In Imperial circles, it has been discussed as to what would have happened if the Imperial had been successful as planned (25,000/yr) considering. If Chrysler kept it probably would have had it moved to the St Louis plant with the M cars since they were very similar in design. I suppose the J cars would have gone there too if there would have been a business case for keeping the cars.
Chrysler did make money with the M bodies, and was wise to make more sedans than the dying coupes. 5th Avenues made a huge comeback, with the Crown Vics and Caprices.
I’ll take any of those cars. The one that tugs at me the most is the Kleenex box with an attitude, i.e., the EEK convertible.
Or the Rampage. I could use one of those right now…
Where were all these cars at once? I looks like they were for sale, but it looks like its in the middle of an empty parking lot.
I wonder if Lido toyed with a K-car based Cordoba to replace the RWD one?
I mean the Doba has everything Lido liked in car design in one package.
That 65 Plymouth looks good, real good.
The LeBaron coupe and TC were probably the natural progression there since they were greenlighted around the time the J/Ys were discontinued. There was no where to go but on the K platorm. The LeBaron coupe was pretty decent of a PLC all things considering. As I think about my 81 Imperial many of the styling cues are evident.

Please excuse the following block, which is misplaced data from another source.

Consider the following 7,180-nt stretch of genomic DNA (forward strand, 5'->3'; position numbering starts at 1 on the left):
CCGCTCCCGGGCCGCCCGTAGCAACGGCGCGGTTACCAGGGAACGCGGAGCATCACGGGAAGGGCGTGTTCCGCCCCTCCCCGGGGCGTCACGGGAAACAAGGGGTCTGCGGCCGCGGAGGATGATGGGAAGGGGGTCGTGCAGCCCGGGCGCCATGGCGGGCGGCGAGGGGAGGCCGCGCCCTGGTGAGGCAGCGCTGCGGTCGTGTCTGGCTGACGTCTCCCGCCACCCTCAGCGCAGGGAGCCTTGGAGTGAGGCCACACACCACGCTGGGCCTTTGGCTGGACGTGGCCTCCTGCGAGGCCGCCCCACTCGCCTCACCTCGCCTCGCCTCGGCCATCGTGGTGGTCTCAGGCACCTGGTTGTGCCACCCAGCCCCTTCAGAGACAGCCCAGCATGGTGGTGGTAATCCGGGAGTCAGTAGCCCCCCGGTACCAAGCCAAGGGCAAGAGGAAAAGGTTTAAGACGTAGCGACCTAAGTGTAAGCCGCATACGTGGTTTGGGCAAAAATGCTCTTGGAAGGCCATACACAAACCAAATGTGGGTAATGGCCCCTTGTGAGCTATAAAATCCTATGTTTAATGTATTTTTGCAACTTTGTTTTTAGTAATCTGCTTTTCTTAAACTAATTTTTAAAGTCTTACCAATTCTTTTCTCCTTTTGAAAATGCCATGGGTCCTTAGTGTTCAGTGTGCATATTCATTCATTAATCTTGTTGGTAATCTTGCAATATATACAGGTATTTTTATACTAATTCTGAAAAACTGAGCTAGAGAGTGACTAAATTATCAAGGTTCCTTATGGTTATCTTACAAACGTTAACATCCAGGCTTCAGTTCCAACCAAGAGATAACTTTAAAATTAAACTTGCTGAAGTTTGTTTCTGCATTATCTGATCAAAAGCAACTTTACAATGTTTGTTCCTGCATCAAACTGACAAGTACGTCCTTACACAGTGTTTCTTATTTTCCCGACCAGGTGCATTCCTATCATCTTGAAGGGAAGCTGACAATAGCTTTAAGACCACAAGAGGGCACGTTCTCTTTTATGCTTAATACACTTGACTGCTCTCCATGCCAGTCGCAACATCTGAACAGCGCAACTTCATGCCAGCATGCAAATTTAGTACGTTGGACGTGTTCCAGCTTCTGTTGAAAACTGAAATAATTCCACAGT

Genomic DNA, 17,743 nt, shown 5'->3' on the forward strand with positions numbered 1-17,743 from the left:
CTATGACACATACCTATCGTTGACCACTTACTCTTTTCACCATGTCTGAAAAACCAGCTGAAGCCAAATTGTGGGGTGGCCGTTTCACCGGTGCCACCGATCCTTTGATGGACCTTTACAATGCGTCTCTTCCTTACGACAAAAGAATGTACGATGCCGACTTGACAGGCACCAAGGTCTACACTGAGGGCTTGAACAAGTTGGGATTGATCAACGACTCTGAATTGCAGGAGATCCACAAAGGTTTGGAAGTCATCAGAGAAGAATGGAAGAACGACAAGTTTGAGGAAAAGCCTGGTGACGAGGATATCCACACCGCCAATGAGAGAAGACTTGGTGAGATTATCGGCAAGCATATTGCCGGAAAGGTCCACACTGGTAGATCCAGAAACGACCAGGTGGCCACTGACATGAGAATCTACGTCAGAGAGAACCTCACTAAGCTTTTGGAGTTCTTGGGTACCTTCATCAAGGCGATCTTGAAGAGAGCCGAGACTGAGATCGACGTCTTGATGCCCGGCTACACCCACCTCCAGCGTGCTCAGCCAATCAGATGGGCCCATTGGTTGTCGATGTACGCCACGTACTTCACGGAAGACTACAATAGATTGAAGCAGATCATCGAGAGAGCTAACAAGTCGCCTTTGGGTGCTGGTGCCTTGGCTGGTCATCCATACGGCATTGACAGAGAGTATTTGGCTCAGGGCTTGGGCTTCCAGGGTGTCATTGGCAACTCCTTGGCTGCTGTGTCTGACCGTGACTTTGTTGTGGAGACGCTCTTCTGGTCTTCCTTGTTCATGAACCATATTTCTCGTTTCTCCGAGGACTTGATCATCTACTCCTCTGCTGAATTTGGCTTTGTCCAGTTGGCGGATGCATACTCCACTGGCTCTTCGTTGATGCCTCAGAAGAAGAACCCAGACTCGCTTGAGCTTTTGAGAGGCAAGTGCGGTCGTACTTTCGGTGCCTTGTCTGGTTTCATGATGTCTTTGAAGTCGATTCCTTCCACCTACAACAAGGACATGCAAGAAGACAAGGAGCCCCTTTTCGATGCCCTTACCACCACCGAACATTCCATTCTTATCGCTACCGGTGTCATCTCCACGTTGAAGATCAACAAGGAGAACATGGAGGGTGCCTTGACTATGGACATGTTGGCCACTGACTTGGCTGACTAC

I alway kinda think of the 87 hidden headlight LeBaron as kind of a Cordoba in spirit.
They live on the side of a now defunct dealership that was called Laurel Dodge in Laurel Maryland. Chrysler yanked franchise agreements from many dealers due to the bankruptcy. Though this dealership was successful for the most part but they sold only Dodge. Just down the street is a dealer called Fred Fredricks which sold Chrysler cars. It now sells Dodge, Chrysler, Jeep and Ram so they(Chrysler corp) may have decided to have one dealer in Laurel selling all models instead of two selling Mopar products
I remember in 1983 these cars looked really old with the introduction of the new T-Bird and Cougar. They even looked old compared to the restyled GM A/G body cars in 1981 which had neater tidier more aerodynamic exteriors and sportier interiors with the bucket seat floor shifter option. I remember test driving a 1981 white Mirada coupe with the 85 Hp Slant 6 and solid blue bench seat in cloth. It was like driving a slower Volare and the suspension seemed even softer and less controlled. I ended up buying the 1981 white Grand Prix LJ coupe sitting 4 cars down with 4.3 V8, buckets and rally wheels. It felt like a sports car in comparison.